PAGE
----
Why force banks to forgive large portions of peoples’ loans?

A:

The states and federal agencies established that the servicers have done wrong – through improper lending practices, improper foreclosures, etc. – and in response the banks have agreed to a settlement that helps many homeowners who have been hurt by misconduct in the marketplace.

Some banks have already acknowledged that mortgage resets can be effective tool in stabilizing the housing market and have already been forgiving portions of some loans. The idea is to keep people in their homes. The banks lose, on average, about $60,000 on each foreclosure. It is a win-win proposition for the banks to give up some principal – instead of that $60,000 cost of each foreclosure – and allow people to remain in their homes. As a matter of pure economics, principal reduction is often better for the bank than the massive losses associated with foreclosure.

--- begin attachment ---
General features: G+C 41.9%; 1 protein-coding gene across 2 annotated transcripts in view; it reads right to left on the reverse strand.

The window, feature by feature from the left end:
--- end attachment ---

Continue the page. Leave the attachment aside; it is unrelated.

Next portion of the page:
The huge number of foreclosures impacts all of us: nest eggs erode, families may no longer borrow against their homes, and they can’t sell them when they need to. Mortgage resets is one of the tools they AsG negotiated to help keep more people in their homes and help stabilize the housing market — which helps everybody. It’s true that mortgage resets at this level is extraordinary. But so is the mortgage crisis, which affects families, our neighborhoods and our economy. Big problems require big solutions.


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  • followed this page 2013-05-12 17:19:52 -0700